Mr George Doe, local historian, Town Clerk and twice Mayor, lived next door at Enfield.  The drain from his house and his cesspit were, rather inconveniently, in the garden of The Warren.

Torridge House, a 'late Victorian gentleman's residence', was built in around 1870 and the house was originally square with the front door facing east.  An extension was added in 1907 by Mr Boatfield, a bank manager in the town.  The garden stretched down the hill to Mill Street, where there was access, and west to the commons where a house, Hillside, was built on the old tennis court.  The building was turned into two flats after the war and many original features were damaged.  In 1968 the whole house was bought by Theo Page, an eccentric graphic artist, who used the attic as his studio and set about returning the flats to one residence.  He became ill in 1972 and the rather haphazard work on the house stopped so that when the present owners bought it in 1976 the interior was virtually derelict.  Since that time they have slowly put the house back together.  It has an extensive cellar, which used to be the kitchen at ground level on the south side, wine and coal cellars and various larders.  There is a deep well with a very worn pump that moved water up three flights through a large lead pipe to a big tank in the attic.

Penhallam, at the end of Warren Lane, where it meets Mill Street, is a large three storey building with a square turret, divided up since the 1940s into interlocking apartments.  It has fine high-ceilinged rooms and lovely westward views.  The property was formerly known as Rack Park House and was renamed by George Stawell, a solicitor, who came from Cornwall in late Victorian times.











Thursday, 24 October 2019 12:45

Sport in Torrington in the past

An early form of football, called 'outhurling', used to be played centuries ago on the commons. Two sets of stakes, some half a mile apart, were the designated goal posts and two teams of 25 to 30 men used to play with a pig's bladder covered with pieces of leather.

Torrington FC was established in 1908.  Their home ground is the Vicarage Field and, at present, they play in the top division of the North Devon League.

In the 1920s each street had its own football team and practised on its own bit of commons: Mill Street on Mill Street common, Calf Street on Quiet Possession, Town Boys at Barley Grove, and New Street on the Old Bowling Green, which was also the location for the annual inter-street finals.  In 1931 the 'Street Shield' was won by Mill Street.

In a letter to the Commons Conservators in 1895 a proposal was made to form a Torrington Golf Club.  This proposal was accepted and a nine hole golf course was established on the Old Bowling Green where play continued until the First World War.  After the war, a new course was made and opened at Darracott.  The club moved to its present site at Furzebeam in 1932.

The bowling club is said to have been founded in1645 and is the third oldest in England.  It stands on the site of the old castle overlooking the Torridge valley.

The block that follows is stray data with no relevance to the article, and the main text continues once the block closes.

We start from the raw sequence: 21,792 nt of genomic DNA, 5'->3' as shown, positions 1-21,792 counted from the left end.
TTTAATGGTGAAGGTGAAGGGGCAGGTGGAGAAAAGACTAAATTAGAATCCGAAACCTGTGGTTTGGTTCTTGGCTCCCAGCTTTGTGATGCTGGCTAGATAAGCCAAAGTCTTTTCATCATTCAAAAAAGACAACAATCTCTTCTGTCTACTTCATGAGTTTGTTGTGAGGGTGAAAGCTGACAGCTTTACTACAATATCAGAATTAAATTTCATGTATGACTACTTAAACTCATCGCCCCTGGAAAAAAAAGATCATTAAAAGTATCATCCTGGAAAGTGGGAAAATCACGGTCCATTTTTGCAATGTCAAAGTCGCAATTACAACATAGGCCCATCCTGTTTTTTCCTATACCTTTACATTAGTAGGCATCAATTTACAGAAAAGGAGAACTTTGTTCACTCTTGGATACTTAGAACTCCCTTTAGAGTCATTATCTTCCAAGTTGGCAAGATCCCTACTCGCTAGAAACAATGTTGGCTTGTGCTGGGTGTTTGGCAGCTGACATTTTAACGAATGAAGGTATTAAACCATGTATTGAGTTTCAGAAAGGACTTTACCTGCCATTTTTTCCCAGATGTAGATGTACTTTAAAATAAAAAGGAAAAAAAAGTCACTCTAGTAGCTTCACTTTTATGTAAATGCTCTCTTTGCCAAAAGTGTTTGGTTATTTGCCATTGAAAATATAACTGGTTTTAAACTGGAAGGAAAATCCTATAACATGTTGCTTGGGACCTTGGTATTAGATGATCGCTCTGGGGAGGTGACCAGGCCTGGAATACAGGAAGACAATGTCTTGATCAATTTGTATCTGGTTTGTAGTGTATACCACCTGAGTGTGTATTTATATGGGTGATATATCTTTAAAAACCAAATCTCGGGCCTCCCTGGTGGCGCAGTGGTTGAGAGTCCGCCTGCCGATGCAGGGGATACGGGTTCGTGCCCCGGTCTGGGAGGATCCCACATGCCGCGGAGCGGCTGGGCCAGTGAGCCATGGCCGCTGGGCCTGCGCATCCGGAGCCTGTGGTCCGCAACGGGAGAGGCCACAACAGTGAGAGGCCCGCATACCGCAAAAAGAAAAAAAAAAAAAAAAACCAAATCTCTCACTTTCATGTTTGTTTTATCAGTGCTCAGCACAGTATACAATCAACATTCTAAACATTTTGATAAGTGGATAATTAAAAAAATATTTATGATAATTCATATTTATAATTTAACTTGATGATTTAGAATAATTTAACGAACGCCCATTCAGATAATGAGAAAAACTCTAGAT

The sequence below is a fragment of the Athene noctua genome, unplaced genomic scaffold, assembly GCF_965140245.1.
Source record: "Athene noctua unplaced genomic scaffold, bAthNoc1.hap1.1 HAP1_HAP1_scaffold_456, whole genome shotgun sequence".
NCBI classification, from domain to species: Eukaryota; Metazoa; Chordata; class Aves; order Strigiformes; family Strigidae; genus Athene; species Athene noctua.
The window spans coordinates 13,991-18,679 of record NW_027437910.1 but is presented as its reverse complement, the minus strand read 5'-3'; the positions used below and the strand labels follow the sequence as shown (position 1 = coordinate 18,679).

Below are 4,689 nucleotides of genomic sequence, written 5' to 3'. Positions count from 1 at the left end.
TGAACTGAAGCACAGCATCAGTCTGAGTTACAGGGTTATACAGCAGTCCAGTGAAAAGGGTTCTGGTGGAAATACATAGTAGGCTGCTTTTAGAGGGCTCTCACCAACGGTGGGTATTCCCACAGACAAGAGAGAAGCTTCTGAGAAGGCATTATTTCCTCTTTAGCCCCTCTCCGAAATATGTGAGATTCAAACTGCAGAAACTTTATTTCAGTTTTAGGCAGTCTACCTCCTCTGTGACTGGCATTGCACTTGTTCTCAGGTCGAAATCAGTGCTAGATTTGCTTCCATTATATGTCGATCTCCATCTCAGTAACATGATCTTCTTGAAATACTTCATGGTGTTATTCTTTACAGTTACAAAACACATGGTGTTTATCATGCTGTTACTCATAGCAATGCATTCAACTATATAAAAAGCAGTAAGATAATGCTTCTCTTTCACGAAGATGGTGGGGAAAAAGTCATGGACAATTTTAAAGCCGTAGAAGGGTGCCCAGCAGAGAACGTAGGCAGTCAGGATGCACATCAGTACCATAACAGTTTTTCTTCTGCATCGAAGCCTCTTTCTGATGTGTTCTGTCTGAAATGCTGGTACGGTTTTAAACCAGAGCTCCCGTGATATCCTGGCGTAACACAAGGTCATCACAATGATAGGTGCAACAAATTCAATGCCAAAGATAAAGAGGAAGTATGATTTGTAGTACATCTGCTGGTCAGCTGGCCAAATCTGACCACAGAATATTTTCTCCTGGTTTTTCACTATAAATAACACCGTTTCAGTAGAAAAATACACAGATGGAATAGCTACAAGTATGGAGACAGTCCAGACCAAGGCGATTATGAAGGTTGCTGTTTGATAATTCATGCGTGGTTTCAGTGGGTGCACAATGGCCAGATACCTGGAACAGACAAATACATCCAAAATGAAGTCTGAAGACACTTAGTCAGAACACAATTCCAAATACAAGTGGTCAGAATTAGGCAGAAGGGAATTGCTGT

As well as football, golf and, presumably at one time, bowls, the Old Bowling Green has been used for shinty and women's hockey and as a venue for special events such as the Coronation Sports of 1902.

Rugby was played in the past (I've seen a photo of the 1898/99 team) but the present club started in 1985.  Before the clubhouse was built in 1996, home games involved changing at the comprehensive school, a walk up to the pitch at Donnacroft on Hatchmoor Road, and then, after the match, down to the Newmarket Inn in town for a few beers.

The 'round the tree race' at May Fair is a long-held tradition.  In the past, when there were fewer trees and bushes on the commons because of grazing, the runners used to plunge straight down over Castle Hill and wade through the river.

 Tennis club records go back to the 1950s but an elderly woman who lived in Torrington in the 1930s says she belonged to the junior section of the tennis club and was coached by Bruce Blatchford, who had a saddler's and sports shop in Potacre Street.  They played on two grass courts down by the gas works, where the three hard courts are now.  Facilities at the tennis club were always poor – an old shed with no toilets.  Promises of improvements by the local council in 2011 came to nothing and tennis is no longer played in Torrington.   

There used to be a bathing spot in the river below Castle Hill and, in the late 1920s, a concrete platform and changing shed were built.  The shed was divided into two, for women and men, and boys used to punch holes through the dividing wall to look at the girls!  The present swimming pool was built in 1972 on the site of the old market.



Thursday, 24 October 2019 12:43

The History of the Plough

The Plough Arts Centre, situated in Fore Street in the centre of Torrington, is a great cultural asset to the town and to North Devon.  It hosts live events, films, workshops and art exhibitions and there is a café in the foyer.  The Plough is home to the Torrington Players, the Plough Youth Theatre, Ploughcappella singers, the First Thursday Writers' Group, and there is an annual poetry competition.  The centre also has an extensive outreach programme that puts on events at twelve other venues across North Devon.  The official staff, led by Richard Wolfenden-Brown, who has been Director since 2002, are helped in the running of the arts centre by a team of volunteers.  Plough supporters help to keep the venue afloat by their financial contributions and receive price concessions in return.

It is thought that the original building where the Plough now stands was the town house of a wealthy merchant or, possibly, a building with some municipal purpose as a fine, large, iron fireback dated 1616 – now in the museum – bears the Royal Coat of Arms and the site has always belonged to the town.